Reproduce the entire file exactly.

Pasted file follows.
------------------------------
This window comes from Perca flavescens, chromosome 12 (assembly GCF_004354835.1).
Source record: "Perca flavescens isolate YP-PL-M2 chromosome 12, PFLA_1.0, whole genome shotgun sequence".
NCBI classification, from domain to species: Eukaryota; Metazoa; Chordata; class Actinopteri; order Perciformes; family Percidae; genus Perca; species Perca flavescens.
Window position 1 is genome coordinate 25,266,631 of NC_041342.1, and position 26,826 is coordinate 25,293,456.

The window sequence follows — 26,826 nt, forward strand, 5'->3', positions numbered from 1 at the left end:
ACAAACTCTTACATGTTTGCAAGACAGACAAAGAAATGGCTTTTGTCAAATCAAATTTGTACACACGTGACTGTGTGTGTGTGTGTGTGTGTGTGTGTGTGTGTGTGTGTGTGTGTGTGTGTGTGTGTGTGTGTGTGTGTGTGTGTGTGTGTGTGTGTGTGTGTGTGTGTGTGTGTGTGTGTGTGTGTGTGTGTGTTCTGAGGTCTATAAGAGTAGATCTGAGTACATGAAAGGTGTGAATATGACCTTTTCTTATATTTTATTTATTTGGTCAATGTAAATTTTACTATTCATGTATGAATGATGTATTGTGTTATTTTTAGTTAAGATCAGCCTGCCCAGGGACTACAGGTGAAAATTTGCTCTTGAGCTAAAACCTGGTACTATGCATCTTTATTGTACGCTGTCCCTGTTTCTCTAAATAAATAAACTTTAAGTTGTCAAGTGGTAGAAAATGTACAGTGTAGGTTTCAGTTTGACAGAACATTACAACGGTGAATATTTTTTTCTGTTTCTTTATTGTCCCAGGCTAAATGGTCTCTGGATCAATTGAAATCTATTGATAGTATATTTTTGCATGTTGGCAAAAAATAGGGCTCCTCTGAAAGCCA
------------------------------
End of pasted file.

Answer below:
This window comes from Perca flavescens, chromosome 12 (assembly GCF_004354835.1).
Source record: "Perca flavescens isolate YP-PL-M2 chromosome 12, PFLA_1.0, whole genome shotgun sequence".
NCBI classification, from domain to species: Eukaryota; Metazoa; Chordata; class Actinopteri; order Perciformes; family Percidae; genus Perca; species Perca flavescens.
Window position 1 is genome coordinate 25,266,631 of NC_041342.1, and position 26,826 is coordinate 25,293,456.

The window sequence follows — 26,826 nt, forward strand, 5'->3', positions numbered from 1 at the left end:
ACAAACTCTTACATGTTTGCAAGACAGACAAAGAAATGGCTTTTGTCAAATCAAATTTGTACACACGTGACTGTGTGTGTGTGTGTGTGTGTGTGTGTGTGTGTGTGTGTGTGTGTGTGTGTGTGTGTGTGTGTGTGTGTGTGTGTGTGTGTGTGTGTGTGTGTGTGTGTGTGTGTGTGTGTGTGTGTGTGTGTGTTCTGAGGTCTATAAGAGTAGATCTGAGTACATGAAAGGTGTGAATATGACCTTTTCTTATATTTTATTTATTTGGTCAATGTAAATTTTACTATTCATGTATGAATGATGTATTGTGTTATTTTTAGTTAAGATCAGCCTGCCCAGGGACTACAGGTGAAAATTTGCTCTTGAGCTAAAACCTGGTACTATGCATCTTTATTGTACGCTGTCCCTGTTTCTCTAAATAAATAAACTTTAAGTTGTCAAGTGGTAGAAAATGTACAGTGTAGGTTTCAGTTTGACAGAACATTACAACGGTGAATATTTTTTTCTGTTTCTTTATTGTCCCAGGCTAAATGGTCTCTGGATCAATTGAAATCTATTGATAGTATATTTTTGCATGTTGGCAAAAAATAGGGCTCCTCTGAAAGCCA